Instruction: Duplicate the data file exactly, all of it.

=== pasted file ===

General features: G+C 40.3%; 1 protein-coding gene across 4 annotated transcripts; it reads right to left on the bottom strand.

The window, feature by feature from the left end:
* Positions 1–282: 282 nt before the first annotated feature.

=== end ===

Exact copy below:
General features: G+C 40.3%; 1 protein-coding gene across 4 annotated transcripts; it reads right to left on the bottom strand.

The window, feature by feature from the left end:
* Positions 1–282: 282 nt before the first annotated feature.